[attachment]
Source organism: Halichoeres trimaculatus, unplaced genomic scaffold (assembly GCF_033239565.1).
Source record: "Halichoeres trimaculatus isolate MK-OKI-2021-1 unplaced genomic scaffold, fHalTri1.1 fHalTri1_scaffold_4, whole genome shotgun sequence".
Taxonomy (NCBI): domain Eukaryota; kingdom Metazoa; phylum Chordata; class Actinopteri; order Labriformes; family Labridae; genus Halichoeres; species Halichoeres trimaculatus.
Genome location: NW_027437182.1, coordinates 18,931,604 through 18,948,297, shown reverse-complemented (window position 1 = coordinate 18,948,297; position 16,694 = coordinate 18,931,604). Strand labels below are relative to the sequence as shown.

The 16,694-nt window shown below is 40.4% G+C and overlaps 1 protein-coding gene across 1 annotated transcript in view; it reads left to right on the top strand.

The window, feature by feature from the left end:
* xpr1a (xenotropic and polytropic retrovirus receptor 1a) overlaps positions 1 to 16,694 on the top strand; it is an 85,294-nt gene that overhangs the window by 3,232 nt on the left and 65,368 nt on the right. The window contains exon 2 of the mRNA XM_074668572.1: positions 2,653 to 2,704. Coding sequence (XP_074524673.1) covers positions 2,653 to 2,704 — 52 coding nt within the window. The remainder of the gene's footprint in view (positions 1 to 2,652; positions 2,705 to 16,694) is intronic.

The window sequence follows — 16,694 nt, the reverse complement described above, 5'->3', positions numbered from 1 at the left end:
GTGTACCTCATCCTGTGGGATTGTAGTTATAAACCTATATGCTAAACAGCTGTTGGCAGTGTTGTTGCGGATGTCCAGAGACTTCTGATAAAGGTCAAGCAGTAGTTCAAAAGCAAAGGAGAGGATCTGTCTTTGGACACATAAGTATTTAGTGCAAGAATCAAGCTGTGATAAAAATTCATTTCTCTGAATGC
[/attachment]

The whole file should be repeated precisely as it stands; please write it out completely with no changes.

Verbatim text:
Source organism: Halichoeres trimaculatus, unplaced genomic scaffold (assembly GCF_033239565.1).
Source record: "Halichoeres trimaculatus isolate MK-OKI-2021-1 unplaced genomic scaffold, fHalTri1.1 fHalTri1_scaffold_4, whole genome shotgun sequence".
Taxonomy (NCBI): domain Eukaryota; kingdom Metazoa; phylum Chordata; class Actinopteri; order Labriformes; family Labridae; genus Halichoeres; species Halichoeres trimaculatus.
Genome location: NW_027437182.1, coordinates 18,931,604 through 18,948,297, shown reverse-complemented (window position 1 = coordinate 18,948,297; position 16,694 = coordinate 18,931,604). Strand labels below are relative to the sequence as shown.

The 16,694-nt window shown below is 40.4% G+C and overlaps 1 protein-coding gene across 1 annotated transcript in view; it reads left to right on the top strand.

The window, feature by feature from the left end:
* xpr1a (xenotropic and polytropic retrovirus receptor 1a) overlaps positions 1 to 16,694 on the top strand; it is an 85,294-nt gene that overhangs the window by 3,232 nt on the left and 65,368 nt on the right. The window contains exon 2 of the mRNA XM_074668572.1: positions 2,653 to 2,704. Coding sequence (XP_074524673.1) covers positions 2,653 to 2,704 — 52 coding nt within the window. The remainder of the gene's footprint in view (positions 1 to 2,652; positions 2,705 to 16,694) is intronic.

The window sequence follows — 16,694 nt, the reverse complement described above, 5'->3', positions numbered from 1 at the left end:
GTGTACCTCATCCTGTGGGATTGTAGTTATAAACCTATATGCTAAACAGCTGTTGGCAGTGTTGTTGCGGATGTCCAGAGACTTCTGATAAAGGTCAAGCAGTAGTTCAAAAGCAAAGGAGAGGATCTGTCTTTGGACACATAAGTATTTAGTGCAAGAATCAAGCTGTGATAAAAATTCATTTCTCTGAATGC